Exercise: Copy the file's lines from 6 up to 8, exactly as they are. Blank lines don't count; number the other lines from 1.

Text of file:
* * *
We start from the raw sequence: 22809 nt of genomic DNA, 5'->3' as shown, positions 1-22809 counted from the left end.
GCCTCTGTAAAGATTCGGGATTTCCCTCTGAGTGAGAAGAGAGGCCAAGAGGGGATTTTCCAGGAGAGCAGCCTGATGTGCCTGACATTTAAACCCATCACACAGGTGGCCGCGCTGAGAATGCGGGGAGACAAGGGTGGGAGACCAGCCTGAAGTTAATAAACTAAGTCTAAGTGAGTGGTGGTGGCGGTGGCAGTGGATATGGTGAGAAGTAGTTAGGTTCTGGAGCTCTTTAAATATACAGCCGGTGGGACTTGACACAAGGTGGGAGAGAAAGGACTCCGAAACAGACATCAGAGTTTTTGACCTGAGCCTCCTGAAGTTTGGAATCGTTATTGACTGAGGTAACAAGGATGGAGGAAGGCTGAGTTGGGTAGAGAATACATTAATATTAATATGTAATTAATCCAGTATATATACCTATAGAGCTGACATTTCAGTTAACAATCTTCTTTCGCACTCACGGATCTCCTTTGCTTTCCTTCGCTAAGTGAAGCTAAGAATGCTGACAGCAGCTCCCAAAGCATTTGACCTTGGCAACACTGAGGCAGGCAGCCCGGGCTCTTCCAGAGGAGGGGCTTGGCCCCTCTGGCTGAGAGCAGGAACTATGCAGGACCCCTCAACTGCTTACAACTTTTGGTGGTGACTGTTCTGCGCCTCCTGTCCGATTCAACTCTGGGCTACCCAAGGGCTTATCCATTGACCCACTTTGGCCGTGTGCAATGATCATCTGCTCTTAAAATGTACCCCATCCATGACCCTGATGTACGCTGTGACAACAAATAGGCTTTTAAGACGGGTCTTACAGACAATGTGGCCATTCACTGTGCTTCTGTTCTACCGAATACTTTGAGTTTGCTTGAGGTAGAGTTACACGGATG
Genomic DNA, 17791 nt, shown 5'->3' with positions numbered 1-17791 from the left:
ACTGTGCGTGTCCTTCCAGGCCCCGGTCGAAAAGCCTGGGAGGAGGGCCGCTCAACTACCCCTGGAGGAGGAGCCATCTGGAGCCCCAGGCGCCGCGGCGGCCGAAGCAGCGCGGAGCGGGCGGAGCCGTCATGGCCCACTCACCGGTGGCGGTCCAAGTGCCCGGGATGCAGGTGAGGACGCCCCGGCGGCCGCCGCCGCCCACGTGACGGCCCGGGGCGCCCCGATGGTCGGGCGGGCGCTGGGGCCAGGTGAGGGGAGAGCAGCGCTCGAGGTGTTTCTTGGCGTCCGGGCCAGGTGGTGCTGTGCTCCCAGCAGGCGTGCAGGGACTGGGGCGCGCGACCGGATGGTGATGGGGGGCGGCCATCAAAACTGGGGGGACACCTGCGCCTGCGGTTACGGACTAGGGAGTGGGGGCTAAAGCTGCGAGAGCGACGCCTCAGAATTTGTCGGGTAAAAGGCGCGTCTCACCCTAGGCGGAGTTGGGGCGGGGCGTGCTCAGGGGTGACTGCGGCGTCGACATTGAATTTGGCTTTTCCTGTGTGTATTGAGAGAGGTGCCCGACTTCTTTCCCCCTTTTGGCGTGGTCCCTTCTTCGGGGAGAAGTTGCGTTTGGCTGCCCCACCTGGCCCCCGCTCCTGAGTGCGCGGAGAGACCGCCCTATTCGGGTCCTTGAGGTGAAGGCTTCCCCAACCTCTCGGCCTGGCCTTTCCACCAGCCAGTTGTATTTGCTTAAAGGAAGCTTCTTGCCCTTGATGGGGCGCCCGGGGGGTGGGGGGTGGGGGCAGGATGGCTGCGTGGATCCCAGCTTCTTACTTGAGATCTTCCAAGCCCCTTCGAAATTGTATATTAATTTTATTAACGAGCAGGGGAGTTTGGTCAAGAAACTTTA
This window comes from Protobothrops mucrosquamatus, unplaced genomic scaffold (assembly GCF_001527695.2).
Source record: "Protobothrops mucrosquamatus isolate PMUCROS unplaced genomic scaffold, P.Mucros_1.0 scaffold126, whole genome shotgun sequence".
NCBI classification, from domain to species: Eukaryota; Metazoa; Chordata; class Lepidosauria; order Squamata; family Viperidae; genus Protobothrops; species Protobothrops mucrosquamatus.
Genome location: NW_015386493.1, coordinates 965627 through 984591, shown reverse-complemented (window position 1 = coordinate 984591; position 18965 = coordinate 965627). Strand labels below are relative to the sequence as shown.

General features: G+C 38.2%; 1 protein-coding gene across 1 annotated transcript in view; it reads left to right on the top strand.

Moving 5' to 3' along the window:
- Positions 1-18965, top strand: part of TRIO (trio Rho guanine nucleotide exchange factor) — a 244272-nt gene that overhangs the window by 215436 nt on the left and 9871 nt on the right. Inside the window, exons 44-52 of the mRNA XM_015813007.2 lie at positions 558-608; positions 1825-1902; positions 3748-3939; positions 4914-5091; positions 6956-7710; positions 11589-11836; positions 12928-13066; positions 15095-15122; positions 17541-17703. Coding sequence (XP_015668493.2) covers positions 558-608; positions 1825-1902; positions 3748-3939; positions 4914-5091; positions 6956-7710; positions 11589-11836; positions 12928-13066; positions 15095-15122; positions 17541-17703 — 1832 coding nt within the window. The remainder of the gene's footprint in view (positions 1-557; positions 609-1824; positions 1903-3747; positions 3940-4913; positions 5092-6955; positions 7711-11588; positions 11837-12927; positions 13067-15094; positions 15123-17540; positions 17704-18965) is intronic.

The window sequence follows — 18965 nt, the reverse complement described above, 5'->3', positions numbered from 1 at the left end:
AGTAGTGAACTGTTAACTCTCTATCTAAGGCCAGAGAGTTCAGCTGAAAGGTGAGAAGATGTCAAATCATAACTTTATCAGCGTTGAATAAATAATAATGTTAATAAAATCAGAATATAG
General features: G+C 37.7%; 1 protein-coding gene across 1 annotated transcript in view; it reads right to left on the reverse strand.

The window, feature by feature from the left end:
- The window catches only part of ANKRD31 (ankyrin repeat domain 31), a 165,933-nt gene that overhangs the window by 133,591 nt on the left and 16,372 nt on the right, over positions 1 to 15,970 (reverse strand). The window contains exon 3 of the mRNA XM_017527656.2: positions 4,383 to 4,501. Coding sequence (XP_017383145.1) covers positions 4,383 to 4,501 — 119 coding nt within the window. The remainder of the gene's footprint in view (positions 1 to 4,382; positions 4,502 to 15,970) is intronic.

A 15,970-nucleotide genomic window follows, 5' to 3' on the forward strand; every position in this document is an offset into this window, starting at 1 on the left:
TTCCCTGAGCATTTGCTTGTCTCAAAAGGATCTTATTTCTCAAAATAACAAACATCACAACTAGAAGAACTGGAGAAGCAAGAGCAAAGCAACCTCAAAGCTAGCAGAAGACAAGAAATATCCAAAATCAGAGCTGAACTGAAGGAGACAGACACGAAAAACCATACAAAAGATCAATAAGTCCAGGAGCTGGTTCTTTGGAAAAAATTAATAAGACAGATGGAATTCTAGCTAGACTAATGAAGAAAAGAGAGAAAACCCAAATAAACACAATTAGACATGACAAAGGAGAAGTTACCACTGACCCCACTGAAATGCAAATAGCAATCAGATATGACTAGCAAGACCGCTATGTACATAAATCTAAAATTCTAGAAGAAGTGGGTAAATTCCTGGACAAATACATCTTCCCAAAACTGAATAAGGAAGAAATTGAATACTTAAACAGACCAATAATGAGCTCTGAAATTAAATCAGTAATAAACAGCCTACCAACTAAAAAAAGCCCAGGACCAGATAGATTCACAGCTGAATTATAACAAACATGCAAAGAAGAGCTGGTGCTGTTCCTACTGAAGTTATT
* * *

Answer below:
Source record: "Protobothrops mucrosquamatus isolate PMUCROS unplaced genomic scaffold, P.Mucros_1.0 scaffold126, whole genome shotgun sequence".
NCBI classification, from domain to species: Eukaryota; Metazoa; Chordata; class Lepidosauria; order Squamata; family Viperidae; genus Protobothrops; species Protobothrops mucrosquamatus.
Genome location: NW_015386493.1, coordinates 965627 through 984591, shown reverse-complemented (window position 1 = coordinate 984591; position 18965 = coordinate 965627). Strand labels below are relative to the sequence as shown.